As a followup to the recent dustup in which a group of copyright trolls who claim to control the rights to all of the Conan stories (even the out-of-copyright ones!) shut down Broken Sea Audio's distribution of free audiobooks based on the public domain stories, here's a great, exhaustively researched article on the copyright status of the Conan stories, written by a fan:
Many of the works of REH were first published during or shortly after his lifetime, from 1922 through 1939. More came out over the decades that followed, with a large amount seeing first publication after 1964. Under US law, all of the REH works first published prior to 1964 were subject to the registration, renewal and notice requirements of the 1909 Copyright Act (“the 1909 Act”). Under the 1909 Act, copyright was not automatically applied to a published work, as it is under the current Act. Instead, to obtain copyright, the work had to be first published subject to a number of rules. These included proper notice affixed to the work, and prompt registration. If works were published without meeting these formalities, such works were usually injected into the Public Domain (“the PD”). Further, 28 years after publication there was a one year window in which certain classes of people or entities could file for a renewal of the copyright for an additional 28 year term (later extended by Congress to a total term of currently 95 years). In practice, the courts have said that as long as the original registration is filed prior or simultaneously with the renewal, the registration was still valid. Further, the courts have on occasion been forgiving of flawed but still present notice under the 1909 Act. But, the courts have been quite strict about the one year window for renewals. Complete lack of notice also generally automatically injected the work into the Public Domain, though the totality of the circumstances can affect that issue.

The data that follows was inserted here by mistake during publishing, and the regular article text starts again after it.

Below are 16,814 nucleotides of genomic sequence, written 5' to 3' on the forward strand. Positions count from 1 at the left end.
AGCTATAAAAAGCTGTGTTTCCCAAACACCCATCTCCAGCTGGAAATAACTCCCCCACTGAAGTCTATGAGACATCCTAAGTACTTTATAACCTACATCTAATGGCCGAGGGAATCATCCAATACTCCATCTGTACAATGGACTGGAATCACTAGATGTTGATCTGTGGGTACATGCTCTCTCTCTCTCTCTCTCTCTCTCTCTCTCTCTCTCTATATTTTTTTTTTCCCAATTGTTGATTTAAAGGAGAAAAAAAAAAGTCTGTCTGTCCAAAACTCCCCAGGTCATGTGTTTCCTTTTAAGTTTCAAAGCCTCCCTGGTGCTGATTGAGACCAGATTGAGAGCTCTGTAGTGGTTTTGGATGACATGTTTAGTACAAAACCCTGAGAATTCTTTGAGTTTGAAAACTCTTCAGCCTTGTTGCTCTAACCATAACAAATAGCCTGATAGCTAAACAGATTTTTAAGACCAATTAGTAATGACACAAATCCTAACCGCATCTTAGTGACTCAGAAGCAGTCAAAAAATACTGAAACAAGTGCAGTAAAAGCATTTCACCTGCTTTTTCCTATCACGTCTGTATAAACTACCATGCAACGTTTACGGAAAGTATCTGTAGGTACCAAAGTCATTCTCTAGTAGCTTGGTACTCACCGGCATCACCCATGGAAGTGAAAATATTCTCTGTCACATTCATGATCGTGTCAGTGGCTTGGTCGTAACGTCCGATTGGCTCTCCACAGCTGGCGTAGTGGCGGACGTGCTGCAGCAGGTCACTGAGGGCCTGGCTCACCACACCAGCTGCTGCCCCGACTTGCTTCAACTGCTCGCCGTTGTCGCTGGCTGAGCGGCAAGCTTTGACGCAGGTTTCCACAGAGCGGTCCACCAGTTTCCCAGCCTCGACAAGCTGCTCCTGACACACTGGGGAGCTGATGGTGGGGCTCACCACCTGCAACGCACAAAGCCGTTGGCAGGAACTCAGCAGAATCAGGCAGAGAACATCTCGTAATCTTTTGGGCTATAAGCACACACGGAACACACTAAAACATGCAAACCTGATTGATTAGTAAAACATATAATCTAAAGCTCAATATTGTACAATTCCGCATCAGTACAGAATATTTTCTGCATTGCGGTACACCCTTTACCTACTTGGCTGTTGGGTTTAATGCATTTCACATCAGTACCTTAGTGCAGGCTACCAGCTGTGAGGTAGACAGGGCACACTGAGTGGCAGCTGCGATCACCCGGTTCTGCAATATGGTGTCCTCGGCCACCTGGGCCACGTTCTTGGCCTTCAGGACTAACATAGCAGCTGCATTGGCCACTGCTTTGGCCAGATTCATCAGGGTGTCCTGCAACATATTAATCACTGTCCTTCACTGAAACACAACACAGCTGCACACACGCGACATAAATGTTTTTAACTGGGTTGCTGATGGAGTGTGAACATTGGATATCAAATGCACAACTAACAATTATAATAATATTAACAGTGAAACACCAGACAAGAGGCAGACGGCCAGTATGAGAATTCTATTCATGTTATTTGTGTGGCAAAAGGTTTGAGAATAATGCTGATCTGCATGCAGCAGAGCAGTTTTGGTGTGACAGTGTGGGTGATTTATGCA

BMG Rights Management and Round Hill Music. has been trying to enlist Cox Cable as an accomplice in a copyright trolling scheme, demanding that the company pass on copyright infringement notices that accuse users of downloading music and order them to pay large sums of music or face punishing lawsuits.
In 2014, Britain strode boldly into the late 20th century, finally legalising “private copying” — ripping CDs, taping LPs, recording TV shows, backing up your ebooks and games — but now it’s thought better of the move.
After years of missteps, blunders and disasters in which Youtube users have been censored through spurious copyright claims or had their accounts deleted altogether, Google has announced an amazing, user-friendly new initiative though which it will fund the legal defense of Youtube creators who are censored by bad-faith copyright infringement claims.
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